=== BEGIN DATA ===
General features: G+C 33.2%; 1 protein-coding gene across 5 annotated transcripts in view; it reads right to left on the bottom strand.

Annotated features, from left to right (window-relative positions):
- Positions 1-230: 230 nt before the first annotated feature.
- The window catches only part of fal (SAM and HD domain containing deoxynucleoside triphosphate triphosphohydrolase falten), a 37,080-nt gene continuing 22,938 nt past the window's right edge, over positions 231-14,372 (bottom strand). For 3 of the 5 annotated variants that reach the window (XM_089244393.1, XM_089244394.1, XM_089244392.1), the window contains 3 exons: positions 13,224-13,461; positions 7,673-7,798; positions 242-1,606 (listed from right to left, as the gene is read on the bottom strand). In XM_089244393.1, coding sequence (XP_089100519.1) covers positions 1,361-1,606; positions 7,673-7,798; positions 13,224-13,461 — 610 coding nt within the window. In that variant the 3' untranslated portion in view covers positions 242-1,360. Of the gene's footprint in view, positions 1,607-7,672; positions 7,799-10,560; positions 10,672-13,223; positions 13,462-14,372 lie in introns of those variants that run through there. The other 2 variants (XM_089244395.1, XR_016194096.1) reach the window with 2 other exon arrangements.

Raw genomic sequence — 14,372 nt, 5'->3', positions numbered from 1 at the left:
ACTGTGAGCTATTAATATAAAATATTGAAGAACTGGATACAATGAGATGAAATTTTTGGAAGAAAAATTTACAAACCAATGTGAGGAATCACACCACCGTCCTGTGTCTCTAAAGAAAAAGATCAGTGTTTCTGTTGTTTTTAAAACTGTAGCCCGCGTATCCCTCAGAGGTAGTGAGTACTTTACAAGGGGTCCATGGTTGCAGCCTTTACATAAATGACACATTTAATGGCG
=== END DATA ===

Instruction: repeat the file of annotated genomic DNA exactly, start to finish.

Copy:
General features: G+C 33.2%; 1 protein-coding gene across 5 annotated transcripts in view; it reads right to left on the bottom strand.

Annotated features, from left to right (window-relative positions):
- Positions 1-230: 230 nt before the first annotated feature.
- The window catches only part of fal (SAM and HD domain containing deoxynucleoside triphosphate triphosphohydrolase falten), a 37,080-nt gene continuing 22,938 nt past the window's right edge, over positions 231-14,372 (bottom strand). For 3 of the 5 annotated variants that reach the window (XM_089244393.1, XM_089244394.1, XM_089244392.1), the window contains 3 exons: positions 13,224-13,461; positions 7,673-7,798; positions 242-1,606 (listed from right to left, as the gene is read on the bottom strand). In XM_089244393.1, coding sequence (XP_089100519.1) covers positions 1,361-1,606; positions 7,673-7,798; positions 13,224-13,461 — 610 coding nt within the window. In that variant the 3' untranslated portion in view covers positions 242-1,360. Of the gene's footprint in view, positions 1,607-7,672; positions 7,799-10,560; positions 10,672-13,223; positions 13,462-14,372 lie in introns of those variants that run through there. The other 2 variants (XM_089244395.1, XR_016194096.1) reach the window with 2 other exon arrangements.

Raw genomic sequence — 14,372 nt, 5'->3', positions numbered from 1 at the left:
ACTGTGAGCTATTAATATAAAATATTGAAGAACTGGATACAATGAGATGAAATTTTTGGAAGAAAAATTTACAAACCAATGTGAGGAATCACACCACCGTCCTGTGTCTCTAAAGAAAAAGATCAGTGTTTCTGTTGTTTTTAAAACTGTAGCCCGCGTATCCCTCAGAGGTAGTGAGTACTTTACAAGGGGTCCATGGTTGCAGCCTTTACATAAATGACACATTTAATGGCG